1760 Uniform

Privates

Uniform from 1760 - Source: Frédéric Aubert
Uniform Details
Headgear
Musketeer black tricorne laced white with a white button and blue pompoms
Grenadier Prussian style mitre with a white metal plate, a dark blue sack and white base with white lace, white pompom. The white metal plate and base had Hessen coat of arms and Lion
Neck stock black
Coat dark blue lined scarlet with 3 white buttons under the left lapels and 1 white button on each side in the small of the back
Collar scarlet
Shoulder Straps scarlet fastened with a white button
Lapels scarlet edged with a white scalloped lace, each with 6 white buttons grouped 2 by 2
Pockets horizontal, each with 2 white buttons
Cuffs scarlet laced white, with 2 white buttons on the sleeve and a white lace above each cuff
Turnbacks scarlet fastened with a small white button
Waistcoat white
Breeches white
Gaiters white in summer, black otherwise
Leather Equipment
Crossbelt white
Waistbelt white
Cartridge Box black with a brass plate carrying the arms of Hesse
Bayonet Scabbard black
Scabbard black
Footgear black


Troopers were armed with a sword (brass hilt) and a musket which was carried using a leather strap.

Colours

To the present day, a definitive reconstruction of the Hesse-Cassel colours during the Seven Years' War is non-existent. All existing publications are mostly speculative. The Leib (colonel) colour was probably white and the regimental colour assumed green.

Here follows a tentative reconstruction of these flags used till 1767. The flag poles were black.

Colonel Colour - Source: Frédéric Aubert
Regimental Colour - Source: Frédéric Aubert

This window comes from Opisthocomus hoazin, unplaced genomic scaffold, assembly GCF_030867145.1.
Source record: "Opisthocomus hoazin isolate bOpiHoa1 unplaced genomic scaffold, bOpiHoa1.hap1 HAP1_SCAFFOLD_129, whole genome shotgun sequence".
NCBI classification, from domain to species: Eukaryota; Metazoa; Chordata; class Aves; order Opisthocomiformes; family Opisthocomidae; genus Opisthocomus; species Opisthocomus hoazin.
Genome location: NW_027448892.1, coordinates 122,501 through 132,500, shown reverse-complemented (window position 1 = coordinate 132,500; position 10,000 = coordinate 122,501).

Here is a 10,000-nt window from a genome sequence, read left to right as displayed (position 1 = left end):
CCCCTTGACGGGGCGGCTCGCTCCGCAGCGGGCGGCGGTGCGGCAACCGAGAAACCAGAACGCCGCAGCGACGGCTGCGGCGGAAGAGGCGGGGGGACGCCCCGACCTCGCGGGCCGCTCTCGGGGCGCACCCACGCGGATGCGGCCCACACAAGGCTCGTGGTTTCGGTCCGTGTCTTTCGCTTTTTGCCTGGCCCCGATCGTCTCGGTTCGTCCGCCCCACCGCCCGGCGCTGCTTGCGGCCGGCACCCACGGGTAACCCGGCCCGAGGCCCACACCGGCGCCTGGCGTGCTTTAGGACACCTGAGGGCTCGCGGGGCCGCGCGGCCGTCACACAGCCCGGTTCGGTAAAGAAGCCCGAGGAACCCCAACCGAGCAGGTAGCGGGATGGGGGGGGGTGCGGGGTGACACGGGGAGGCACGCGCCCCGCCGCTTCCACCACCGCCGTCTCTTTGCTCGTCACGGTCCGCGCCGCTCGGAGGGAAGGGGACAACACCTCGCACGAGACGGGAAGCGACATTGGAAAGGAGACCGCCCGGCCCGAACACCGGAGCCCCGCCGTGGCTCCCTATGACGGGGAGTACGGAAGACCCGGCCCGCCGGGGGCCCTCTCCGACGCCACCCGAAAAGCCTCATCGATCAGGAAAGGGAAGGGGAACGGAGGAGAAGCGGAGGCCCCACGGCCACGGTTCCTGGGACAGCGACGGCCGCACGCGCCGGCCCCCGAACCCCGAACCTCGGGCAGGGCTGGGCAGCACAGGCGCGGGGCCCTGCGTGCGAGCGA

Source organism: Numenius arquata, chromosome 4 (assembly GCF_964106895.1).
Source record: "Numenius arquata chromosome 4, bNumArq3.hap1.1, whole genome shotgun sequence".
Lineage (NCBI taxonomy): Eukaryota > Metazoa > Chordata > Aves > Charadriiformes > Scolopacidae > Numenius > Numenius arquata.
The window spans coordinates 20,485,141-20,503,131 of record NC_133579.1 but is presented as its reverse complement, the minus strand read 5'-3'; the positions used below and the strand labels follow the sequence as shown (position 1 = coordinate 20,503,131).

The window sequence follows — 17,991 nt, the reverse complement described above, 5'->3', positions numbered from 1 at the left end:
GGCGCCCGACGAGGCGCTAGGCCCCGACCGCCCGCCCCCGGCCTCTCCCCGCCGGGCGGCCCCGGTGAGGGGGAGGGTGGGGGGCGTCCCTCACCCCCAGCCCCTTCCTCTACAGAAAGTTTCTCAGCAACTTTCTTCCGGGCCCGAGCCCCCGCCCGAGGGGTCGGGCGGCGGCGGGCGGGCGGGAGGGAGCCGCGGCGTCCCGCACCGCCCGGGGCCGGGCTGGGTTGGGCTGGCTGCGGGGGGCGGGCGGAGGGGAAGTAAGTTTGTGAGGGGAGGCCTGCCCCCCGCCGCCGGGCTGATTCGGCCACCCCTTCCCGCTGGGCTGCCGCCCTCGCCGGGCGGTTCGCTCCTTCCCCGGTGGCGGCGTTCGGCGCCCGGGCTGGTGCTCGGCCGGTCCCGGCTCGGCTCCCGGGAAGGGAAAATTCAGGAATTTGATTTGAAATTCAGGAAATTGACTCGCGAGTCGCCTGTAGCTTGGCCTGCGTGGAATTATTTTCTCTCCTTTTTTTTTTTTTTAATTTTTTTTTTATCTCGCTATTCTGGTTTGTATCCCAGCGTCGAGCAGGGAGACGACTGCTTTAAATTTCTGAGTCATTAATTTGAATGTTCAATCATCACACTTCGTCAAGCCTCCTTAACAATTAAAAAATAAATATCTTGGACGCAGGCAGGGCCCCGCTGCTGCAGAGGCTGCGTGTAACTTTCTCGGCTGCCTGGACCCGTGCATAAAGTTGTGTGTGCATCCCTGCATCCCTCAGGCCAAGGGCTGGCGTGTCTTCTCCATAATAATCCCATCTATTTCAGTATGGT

References

Bleckwenn, Hans: Europa kämpft in Flandern... Die Morier-Bilder in Windsor Castle, Teil IV: Hessen-Kassel 1748, in: Zeitschrift für Heereskunde, XXX Jg. (1960), Nr. 207, S. 122-125 and Nr. 208, S. 166-168

Böhm, Uwe Peter: Hessisches Militär: Die Truppen der Landgrafschaft Hessen-Kassel 1672-1806, Herausgegeben im Auftrag der Deutschen Gesellschaft für Heereskunde e.V., Beckum 1986

Großer Generalstab, Kriegsgeschichtliche Abteilung II (Publisher). Die Kriege Friedrichs des Großen. Dritter Teil: Der Siebenjährige Krieg 1756–1763. Band 5 Hastenbeck und Roßbach, Berlin 1903

Henry, Mark: Hessian Army of the 7 Years War, Seven Years War Association Journal Vol. VII No. 3

Manley, S.: Uniforms of the Danish and German States armies 1739-1748, Potsdam Publications

Mohr, Kurt: Einiges über die Hessen-Kasselsche Infanterie 1760, in: Artikel für KA7-Sammler aus alten "Zinnfigur" Heften (1924-1944), KLIO-Arbeitsgruppe 7jähriger Krieg, Manuskript, Köln 1980, S. 106-107

Mulder, Luke: Some Notes on Landgraf Friedrich II of Hessen-Kassel Re-Organization of 1760, Seven Years War Association Journal Vol. XI No. 2

Noeske, Rolf: Die Heere der kriegführenden Staaten 1756-1763, 1. Ergänzung Hessen-Kassel, KLIO-Landesgruppe Baden-Württemberg e.V., Magstadt 1989

Ortenburg, Georg: Das Militär der Landgrafschaft Hessen-Kassel zwischen 1783 und 1789, Herausgegeben im Auftrag der Deutschen Gesellschaft für Heereskunde e.V., Potsdam 1999

Pengel & Hurt: German States in the Seven Years War 1740 to 1762, Imperial Press

Renouard, Carl: "Geschichte des Krieges in Hannover, Hessen und Westfalen von 1757 bis 1763", 3 Bände, Cassel, 1863-64

Rogge, Christian: The French & Allied Armies in Germany during the Seven Years War, Frankfurt, 2006

Schirmer, Friedrich: Die Heere der kriegführenden Staaten 1756 - 1763. KLIO-Landesgruppe Baden-Württemberg e.V., Magstadt, 1989

Schirmer, Friedrich: Die Infanterie des Landgrafentums Hessen-Kassel während des Siebenjährigen Krieges, in: Artikel für KA7-Sammler aus alten "Zinnfigur" Heften (1924-1944), KLIO-Arbeitsgruppe 7jähriger Krieg, Manuskript, Köln 1980, S. 104-106

Witzel, Rudolf: Hessen Kassels Regimenter in der Allierten Armee 1762, bearb. u. hrsg. von Ingo Kroll, Norderstedt 2007

Zahn, Michael: Stammliste und Gefechtskalender der Regimenter der Landgrafschaft Hessen-Kassel im Siebenjährigen Krieg (1756-1763) - Teil 1: Infanterie, Metzingen, 2009

N.B.: the section Service during the War is mostly derived from our articles depicting the various campaigns, battles and sieges.